Pasadena Property Division Lawyer
Helping Clients Protect Their Assets in California
If you and your spouse do not have a prenuptial or postnuptial agreement in place that dictates how property will be divided, you will either have to hash it out through an alternative method of divorce, such as mediation or collaborative divorce, or in court. If you go through divorce litigation, your property will be divided according to California’s community property laws, which means they will be divided equally. At the Law Offices of Christopher L. Hoglin, P.C., we can help you protect your separate property to ensure what is yours remains off the chopping block.
Is California a Community Property State?
Yes, along with several other states, California is a community property state. In California, the presumption is that property acquired during the marriage, by either spouse, belongs to both spouses.
People often shudder at the thought of divorcing in California since they assume all property will be divided equally. However, only community property will be subjected to division. Separate property, which includes inheritances, gifts, or property you owned prior to the marriage will remain untouched.
That said, these issues are not always entirely straightforward. Throughout the course of a marriage, it is not uncommon for assets to commingle. For example, if you purchased a house before you tied the knot, but your spouse later contributed to the mortgage payments, it would no longer be considered separate property. Complicated matters such as this are why it is necessary to hire a skilled Pasadena property division attorney.
The Chopping Block
When it comes to dividing property, you do not necessarily have to just take what a judge orders. For example, if there are certain items that are more important to you than they are to your spouse, you might want to buy out his or her portion of it. If you both own equity in a house, and one of you would like to keep it, or neither of you can bear to sell it, there are several solutions for this predicament as well. If you are both still on amicable terms, you might even decide to keep the family home as an investment property, sell it at a later date, and equally divide the proceeds.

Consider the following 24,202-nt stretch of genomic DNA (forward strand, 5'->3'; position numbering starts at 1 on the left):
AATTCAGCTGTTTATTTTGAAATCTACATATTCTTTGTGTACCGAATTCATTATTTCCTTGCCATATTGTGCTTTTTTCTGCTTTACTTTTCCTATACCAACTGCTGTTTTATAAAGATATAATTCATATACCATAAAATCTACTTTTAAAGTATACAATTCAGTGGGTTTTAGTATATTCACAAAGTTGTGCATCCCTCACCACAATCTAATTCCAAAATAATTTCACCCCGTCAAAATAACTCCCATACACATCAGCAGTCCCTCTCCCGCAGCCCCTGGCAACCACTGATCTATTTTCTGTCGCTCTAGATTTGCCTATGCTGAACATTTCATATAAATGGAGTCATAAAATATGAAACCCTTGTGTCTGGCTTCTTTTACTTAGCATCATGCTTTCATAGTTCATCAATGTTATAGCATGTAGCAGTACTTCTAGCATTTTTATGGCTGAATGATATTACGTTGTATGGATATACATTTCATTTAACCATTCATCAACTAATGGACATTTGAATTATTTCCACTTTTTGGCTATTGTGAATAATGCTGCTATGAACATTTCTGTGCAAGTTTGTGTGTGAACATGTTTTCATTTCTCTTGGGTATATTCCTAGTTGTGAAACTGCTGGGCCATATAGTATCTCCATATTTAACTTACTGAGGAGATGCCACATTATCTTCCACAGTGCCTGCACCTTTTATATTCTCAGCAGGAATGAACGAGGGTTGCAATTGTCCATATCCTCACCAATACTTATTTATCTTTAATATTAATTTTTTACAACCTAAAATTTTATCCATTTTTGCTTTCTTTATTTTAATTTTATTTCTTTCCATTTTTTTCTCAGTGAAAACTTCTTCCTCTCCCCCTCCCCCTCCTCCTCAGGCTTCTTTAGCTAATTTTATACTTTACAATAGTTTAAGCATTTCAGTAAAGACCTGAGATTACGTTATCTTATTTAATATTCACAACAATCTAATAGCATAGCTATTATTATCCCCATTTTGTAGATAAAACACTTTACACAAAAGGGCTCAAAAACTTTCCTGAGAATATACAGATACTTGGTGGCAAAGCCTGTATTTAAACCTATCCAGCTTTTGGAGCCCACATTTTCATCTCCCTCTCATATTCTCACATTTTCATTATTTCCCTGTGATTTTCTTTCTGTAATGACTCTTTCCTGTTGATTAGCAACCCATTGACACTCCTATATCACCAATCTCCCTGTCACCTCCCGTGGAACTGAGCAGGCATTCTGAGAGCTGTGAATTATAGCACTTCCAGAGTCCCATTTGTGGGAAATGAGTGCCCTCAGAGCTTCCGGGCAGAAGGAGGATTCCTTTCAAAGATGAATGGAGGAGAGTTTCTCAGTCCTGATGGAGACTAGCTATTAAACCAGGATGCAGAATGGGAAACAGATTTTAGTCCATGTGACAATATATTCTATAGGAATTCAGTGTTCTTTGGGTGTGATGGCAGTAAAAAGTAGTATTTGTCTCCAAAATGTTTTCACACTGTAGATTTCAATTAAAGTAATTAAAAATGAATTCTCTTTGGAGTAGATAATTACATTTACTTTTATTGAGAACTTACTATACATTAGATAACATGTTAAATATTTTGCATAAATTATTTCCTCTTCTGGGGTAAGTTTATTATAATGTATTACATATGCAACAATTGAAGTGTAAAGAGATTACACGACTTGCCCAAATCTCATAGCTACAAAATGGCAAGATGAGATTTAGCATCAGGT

What are Hidden Assets?
During a divorce, each spouse is legally obligated to report assets, including financial accounts and property, as well as any debt. Failure to do so, which prevents the courts from distributing those assets equally among the spouses, is known as hiding assets. There are several ways an asset may become hidden, including:
The person opens an account unbeknownst to their spouse.
A person reports an asset's value as less than its actual worth.
A person falsifies income statements.
One spouse uses cash to purchase traveler's checks that are difficult to trace.
A person reports a debt; however, the debt is fake because the party who is owed money is a friend who will transfer the funds back after the divorce finalized.
The person fails to report that their spouse is eligible for benefits.
When one spouse owns a business independently from the other, it opens new avenues of hiding assets. For example, the spouse may take money from the business for personal use, make false business payments, or even delay the signing of contracts until after the divorce to reduce the apparent value of the business.
A spouse who hides assets may face criminal charges such as fraud, contempt of court, and perjury that will remain on the person's record. One might think that hiding assets will save them money, but it can be highly risky to do so. If caught hiding assets, the punishment for this crime can be extremely costly.
Protect Your Assets By Contacting a Property Division Lawyer Today
If you are in the process of getting a divorce, you need a skilled Pasadena property division attorney on your side to help you protect your assets and property. At the Law Offices of Christopher L. Hoglin, P.C., our experienced team of family law attorneys will help you navigate this process and ensure you avoid making unnecessary or costly mistakes.
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